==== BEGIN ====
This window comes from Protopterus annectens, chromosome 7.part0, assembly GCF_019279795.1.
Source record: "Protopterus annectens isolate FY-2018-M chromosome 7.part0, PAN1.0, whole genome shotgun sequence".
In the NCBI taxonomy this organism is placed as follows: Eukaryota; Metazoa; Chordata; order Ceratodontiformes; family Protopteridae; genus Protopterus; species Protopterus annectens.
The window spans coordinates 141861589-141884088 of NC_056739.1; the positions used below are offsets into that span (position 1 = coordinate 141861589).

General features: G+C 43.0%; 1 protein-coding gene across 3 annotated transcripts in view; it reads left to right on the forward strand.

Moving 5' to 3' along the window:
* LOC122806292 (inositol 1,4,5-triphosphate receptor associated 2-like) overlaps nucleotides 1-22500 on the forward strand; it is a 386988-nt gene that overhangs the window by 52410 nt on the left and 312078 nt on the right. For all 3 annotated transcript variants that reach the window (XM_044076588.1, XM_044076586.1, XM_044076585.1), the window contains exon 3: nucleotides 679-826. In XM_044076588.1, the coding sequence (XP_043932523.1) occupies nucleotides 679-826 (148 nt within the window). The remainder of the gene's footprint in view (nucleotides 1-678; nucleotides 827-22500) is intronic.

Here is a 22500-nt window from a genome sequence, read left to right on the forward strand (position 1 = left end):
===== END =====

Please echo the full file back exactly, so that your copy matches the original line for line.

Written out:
This window comes from Protopterus annectens, chromosome 7.part0, assembly GCF_019279795.1.
Source record: "Protopterus annectens isolate FY-2018-M chromosome 7.part0, PAN1.0, whole genome shotgun sequence".
In the NCBI taxonomy this organism is placed as follows: Eukaryota; Metazoa; Chordata; order Ceratodontiformes; family Protopteridae; genus Protopterus; species Protopterus annectens.
The window spans coordinates 141861589-141884088 of NC_056739.1; the positions used below are offsets into that span (position 1 = coordinate 141861589).

General features: G+C 43.0%; 1 protein-coding gene across 3 annotated transcripts in view; it reads left to right on the forward strand.

Moving 5' to 3' along the window:
* LOC122806292 (inositol 1,4,5-triphosphate receptor associated 2-like) overlaps nucleotides 1-22500 on the forward strand; it is a 386988-nt gene that overhangs the window by 52410 nt on the left and 312078 nt on the right. For all 3 annotated transcript variants that reach the window (XM_044076588.1, XM_044076586.1, XM_044076585.1), the window contains exon 3: nucleotides 679-826. In XM_044076588.1, the coding sequence (XP_043932523.1) occupies nucleotides 679-826 (148 nt within the window). The remainder of the gene's footprint in view (nucleotides 1-678; nucleotides 827-22500) is intronic.

Here is a 22500-nt window from a genome sequence, read left to right on the forward strand (position 1 = left end):